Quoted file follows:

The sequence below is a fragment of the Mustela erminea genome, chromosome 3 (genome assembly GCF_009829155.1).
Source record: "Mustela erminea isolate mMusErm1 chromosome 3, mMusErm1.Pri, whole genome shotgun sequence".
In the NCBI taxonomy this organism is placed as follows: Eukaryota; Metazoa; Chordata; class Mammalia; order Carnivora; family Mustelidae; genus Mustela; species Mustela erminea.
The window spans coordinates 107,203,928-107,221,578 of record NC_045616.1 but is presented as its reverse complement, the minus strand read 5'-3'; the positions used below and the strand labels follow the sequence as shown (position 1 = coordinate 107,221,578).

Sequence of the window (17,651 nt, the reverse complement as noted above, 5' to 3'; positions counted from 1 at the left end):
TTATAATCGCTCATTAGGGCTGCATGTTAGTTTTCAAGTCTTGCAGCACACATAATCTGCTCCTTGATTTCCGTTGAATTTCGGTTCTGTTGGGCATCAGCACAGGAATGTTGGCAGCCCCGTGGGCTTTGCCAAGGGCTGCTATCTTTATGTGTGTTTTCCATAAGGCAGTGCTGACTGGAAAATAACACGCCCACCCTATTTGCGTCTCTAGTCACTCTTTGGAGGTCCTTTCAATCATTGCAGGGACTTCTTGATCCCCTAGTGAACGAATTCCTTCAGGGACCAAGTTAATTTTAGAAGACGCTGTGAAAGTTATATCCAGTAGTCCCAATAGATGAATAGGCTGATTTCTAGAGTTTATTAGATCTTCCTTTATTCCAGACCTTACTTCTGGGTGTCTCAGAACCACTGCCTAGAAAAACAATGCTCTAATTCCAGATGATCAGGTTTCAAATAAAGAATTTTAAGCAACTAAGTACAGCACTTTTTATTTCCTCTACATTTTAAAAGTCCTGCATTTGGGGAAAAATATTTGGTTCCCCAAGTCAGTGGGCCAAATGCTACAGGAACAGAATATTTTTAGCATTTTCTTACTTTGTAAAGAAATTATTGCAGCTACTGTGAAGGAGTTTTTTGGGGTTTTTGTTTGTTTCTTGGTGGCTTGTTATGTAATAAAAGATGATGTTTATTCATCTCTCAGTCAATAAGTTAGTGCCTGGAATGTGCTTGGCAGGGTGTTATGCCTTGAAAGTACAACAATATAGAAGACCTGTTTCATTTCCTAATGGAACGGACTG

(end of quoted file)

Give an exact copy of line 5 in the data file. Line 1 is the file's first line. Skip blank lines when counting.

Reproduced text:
Sequence of the window (17,651 nt, the reverse complement as noted above, 5' to 3'; positions counted from 1 at the left end):